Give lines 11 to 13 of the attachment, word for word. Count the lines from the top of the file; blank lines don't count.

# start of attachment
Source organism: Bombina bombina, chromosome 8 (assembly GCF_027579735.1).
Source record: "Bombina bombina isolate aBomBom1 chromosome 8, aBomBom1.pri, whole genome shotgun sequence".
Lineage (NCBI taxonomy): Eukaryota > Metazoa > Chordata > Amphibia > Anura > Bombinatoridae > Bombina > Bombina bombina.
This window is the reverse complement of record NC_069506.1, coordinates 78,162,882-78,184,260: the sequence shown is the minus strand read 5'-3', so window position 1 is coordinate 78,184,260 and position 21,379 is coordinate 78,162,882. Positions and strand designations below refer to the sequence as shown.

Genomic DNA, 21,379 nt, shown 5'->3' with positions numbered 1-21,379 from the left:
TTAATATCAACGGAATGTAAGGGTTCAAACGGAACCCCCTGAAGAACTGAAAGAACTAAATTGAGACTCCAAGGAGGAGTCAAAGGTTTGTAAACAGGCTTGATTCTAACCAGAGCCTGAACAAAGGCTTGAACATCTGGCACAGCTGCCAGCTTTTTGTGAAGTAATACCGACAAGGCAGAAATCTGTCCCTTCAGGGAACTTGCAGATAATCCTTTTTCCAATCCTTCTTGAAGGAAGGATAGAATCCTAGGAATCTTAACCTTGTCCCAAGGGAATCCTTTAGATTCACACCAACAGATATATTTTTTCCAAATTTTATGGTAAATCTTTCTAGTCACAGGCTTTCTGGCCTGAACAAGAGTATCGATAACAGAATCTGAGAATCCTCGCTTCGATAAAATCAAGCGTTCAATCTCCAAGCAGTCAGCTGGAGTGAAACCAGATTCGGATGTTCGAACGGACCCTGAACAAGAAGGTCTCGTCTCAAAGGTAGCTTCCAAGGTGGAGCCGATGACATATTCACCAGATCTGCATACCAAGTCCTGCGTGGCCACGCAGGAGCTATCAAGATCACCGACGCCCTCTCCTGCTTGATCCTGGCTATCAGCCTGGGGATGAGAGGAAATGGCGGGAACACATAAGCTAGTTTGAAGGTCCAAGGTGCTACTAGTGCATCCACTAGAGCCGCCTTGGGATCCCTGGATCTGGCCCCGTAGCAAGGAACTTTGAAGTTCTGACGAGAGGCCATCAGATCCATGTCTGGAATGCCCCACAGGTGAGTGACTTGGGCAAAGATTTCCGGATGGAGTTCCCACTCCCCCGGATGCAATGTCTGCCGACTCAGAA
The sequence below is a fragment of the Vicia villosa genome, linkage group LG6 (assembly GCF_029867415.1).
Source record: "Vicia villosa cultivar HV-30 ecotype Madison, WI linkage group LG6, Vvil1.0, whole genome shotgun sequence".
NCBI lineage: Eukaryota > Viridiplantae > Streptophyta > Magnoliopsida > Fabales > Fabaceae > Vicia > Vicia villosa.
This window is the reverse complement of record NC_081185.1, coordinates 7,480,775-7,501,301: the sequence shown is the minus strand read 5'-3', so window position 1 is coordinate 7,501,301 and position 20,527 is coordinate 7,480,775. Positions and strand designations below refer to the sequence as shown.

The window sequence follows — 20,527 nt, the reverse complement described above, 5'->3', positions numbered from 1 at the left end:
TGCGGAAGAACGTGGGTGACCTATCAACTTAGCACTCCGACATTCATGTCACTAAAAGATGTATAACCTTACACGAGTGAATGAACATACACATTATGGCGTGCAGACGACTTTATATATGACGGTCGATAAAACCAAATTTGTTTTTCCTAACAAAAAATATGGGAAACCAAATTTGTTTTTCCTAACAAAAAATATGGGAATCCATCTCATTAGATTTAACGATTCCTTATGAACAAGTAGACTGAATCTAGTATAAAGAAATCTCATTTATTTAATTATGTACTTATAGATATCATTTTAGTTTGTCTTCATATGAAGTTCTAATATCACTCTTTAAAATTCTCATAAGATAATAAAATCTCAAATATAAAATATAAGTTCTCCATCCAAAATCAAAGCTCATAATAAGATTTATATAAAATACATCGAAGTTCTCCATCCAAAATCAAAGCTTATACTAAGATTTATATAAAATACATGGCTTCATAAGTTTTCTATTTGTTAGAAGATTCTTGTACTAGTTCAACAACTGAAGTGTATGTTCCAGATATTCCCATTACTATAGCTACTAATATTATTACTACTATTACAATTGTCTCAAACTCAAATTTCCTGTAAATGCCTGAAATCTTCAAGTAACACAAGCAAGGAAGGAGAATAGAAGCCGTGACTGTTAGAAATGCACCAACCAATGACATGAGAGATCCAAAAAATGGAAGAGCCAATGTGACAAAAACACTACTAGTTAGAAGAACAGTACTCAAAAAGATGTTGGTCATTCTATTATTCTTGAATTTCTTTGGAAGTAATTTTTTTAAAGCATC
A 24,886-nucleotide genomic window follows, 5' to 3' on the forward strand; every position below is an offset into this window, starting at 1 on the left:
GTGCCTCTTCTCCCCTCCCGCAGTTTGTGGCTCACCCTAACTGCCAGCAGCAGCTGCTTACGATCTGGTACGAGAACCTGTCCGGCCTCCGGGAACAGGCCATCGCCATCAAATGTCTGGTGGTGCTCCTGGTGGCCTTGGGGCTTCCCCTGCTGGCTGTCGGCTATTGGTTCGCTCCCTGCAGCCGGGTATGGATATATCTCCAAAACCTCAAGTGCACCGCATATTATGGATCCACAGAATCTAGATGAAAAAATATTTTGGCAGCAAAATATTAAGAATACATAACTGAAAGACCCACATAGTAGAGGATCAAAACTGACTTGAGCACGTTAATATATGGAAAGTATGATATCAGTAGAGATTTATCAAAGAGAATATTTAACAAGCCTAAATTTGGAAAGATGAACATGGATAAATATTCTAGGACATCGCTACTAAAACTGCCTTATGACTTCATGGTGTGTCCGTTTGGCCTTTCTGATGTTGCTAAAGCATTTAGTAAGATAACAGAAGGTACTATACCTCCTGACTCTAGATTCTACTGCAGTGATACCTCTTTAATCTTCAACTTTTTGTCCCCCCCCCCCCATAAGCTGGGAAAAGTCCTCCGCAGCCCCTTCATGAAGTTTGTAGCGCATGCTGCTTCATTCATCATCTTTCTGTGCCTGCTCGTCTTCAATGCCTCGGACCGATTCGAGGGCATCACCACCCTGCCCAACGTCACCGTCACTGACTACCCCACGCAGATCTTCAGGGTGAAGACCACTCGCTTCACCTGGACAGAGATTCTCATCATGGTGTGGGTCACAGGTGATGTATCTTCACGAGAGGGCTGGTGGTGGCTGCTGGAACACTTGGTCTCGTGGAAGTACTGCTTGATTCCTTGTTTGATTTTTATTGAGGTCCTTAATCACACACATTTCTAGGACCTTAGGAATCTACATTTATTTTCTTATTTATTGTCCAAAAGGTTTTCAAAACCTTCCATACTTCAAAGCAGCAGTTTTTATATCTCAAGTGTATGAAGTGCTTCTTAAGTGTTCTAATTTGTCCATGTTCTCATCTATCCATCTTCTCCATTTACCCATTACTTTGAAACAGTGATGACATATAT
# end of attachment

The window sequence follows — 20,527 nt, the reverse complement described above, 5'->3', positions numbered from 1 at the left end:
TGCGGAAGAACGTGGGTGACCTATCAACTTAGCACTCCGACATTCATGTCACTAAAAGATGTATAACCTTACACGAGTGAATGAACATACACATTATGGCGTGCAGACGACTTTATATATGACGGTCGATAAAACCAAATTTGTTTTTCCTAACAAAAAATATGGGAAACCAAATTTGTTTTTCCTAACAAAAAATATGGGAATCCATCTCATTAGATTTAACGATTCCTTATGAACAAGTAGACTGAATCTAGTATAAAGAAATCTCATTTATTTAATTATGTACTTATAGATATCATTTTAGTTTGTCTTCATATGAAGTTCTAATATCACTCTTTAAAATTCTCATAAGATAATAAAATCTCAAATATAAAATATAAGTTCTCCATCCAAAATCAAAGCTCATAATAAGATTTATATAAAATACATCGAAGTTCTCCATCCAAAATCAAAGCTTATACTAAGATTTATATAAAATACATGGCTTCATAAGTTTTCTATTTGTTAGAAGATTCTTGTACTAGTTCAACAACTGAAGTGTATGTTCCAGATATTCCCATTACTATAGCTACTAATATTATTACTACTATTACAATTGTCTCAAACTCAAATTTCCTGTAAATGCCTGAAATCTTCAAGTAACACAAGCAAGGAAGGAGAATAGAAGCCGTGACTGTTAGAAATGCACCAACCAATGACATGAGAGATCCAAAAAATGGAAGAGCCAATGTGACAAAAACACTACTAGTTAGAAGAACAGTACTCAAAAAGATGTTGGTCATTCTATTATTCTTGAATTTCTTTGGAAGTAATTTTTTTAAAGCATC
A 24,886-nucleotide genomic window follows, 5' to 3' on the forward strand; every position below is an offset into this window, starting at 1 on the left: